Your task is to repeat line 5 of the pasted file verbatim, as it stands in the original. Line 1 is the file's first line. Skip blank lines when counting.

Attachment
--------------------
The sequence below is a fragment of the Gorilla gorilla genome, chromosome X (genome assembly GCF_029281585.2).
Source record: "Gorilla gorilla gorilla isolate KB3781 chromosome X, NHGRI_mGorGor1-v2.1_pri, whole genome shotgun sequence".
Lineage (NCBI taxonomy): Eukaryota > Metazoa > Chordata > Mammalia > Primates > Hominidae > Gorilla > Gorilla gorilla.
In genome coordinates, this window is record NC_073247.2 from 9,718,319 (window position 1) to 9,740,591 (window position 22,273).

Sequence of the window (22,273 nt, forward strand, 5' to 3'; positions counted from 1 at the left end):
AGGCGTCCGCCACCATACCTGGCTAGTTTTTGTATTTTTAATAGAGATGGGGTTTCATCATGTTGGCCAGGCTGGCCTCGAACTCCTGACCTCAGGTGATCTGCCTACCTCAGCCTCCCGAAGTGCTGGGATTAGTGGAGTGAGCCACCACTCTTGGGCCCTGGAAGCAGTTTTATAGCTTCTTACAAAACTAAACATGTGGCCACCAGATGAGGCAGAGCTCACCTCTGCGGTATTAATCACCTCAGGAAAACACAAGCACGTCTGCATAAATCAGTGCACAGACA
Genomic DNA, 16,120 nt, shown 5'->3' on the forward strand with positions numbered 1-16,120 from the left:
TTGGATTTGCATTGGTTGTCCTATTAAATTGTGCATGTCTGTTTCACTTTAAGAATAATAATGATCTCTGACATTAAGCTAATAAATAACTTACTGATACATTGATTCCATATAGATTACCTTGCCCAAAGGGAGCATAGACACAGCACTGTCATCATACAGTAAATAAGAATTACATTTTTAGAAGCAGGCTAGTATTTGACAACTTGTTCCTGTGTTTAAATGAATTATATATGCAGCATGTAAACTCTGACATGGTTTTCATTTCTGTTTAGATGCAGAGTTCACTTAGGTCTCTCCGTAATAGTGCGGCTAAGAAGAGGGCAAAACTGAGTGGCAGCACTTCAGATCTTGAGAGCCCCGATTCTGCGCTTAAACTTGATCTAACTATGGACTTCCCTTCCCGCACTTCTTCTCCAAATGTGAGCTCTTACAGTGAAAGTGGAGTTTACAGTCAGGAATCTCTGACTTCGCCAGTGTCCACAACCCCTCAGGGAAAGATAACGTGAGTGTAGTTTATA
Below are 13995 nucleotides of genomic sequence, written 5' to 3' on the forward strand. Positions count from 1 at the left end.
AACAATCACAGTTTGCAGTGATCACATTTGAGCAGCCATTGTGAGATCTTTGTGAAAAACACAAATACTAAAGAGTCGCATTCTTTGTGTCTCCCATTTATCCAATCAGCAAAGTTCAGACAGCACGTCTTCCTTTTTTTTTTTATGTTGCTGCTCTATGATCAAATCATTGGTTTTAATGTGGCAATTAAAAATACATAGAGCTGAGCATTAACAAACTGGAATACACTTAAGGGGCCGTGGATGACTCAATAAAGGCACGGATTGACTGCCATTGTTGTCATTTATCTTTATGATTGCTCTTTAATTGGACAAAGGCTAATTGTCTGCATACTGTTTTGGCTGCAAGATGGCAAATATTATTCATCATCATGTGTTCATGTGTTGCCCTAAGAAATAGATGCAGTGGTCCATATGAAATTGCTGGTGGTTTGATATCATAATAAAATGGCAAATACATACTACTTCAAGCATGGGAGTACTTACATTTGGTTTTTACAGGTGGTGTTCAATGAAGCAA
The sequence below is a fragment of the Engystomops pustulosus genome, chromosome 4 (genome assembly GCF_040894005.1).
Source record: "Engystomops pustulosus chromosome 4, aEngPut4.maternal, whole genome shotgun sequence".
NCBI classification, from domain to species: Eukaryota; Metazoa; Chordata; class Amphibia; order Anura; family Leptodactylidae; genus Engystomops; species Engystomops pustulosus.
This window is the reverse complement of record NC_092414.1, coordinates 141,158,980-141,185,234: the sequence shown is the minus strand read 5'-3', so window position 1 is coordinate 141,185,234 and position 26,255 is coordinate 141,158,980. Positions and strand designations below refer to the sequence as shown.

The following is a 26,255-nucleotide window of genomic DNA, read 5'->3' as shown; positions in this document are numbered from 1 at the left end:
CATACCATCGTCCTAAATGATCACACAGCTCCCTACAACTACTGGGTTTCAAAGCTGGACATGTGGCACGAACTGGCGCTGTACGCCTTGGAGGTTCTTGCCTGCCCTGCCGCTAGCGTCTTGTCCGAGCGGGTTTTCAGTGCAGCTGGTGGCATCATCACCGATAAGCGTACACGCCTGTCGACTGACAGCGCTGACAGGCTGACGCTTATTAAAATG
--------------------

Sequence of the window (22,273 nt, forward strand, 5' to 3'; positions counted from 1 at the left end):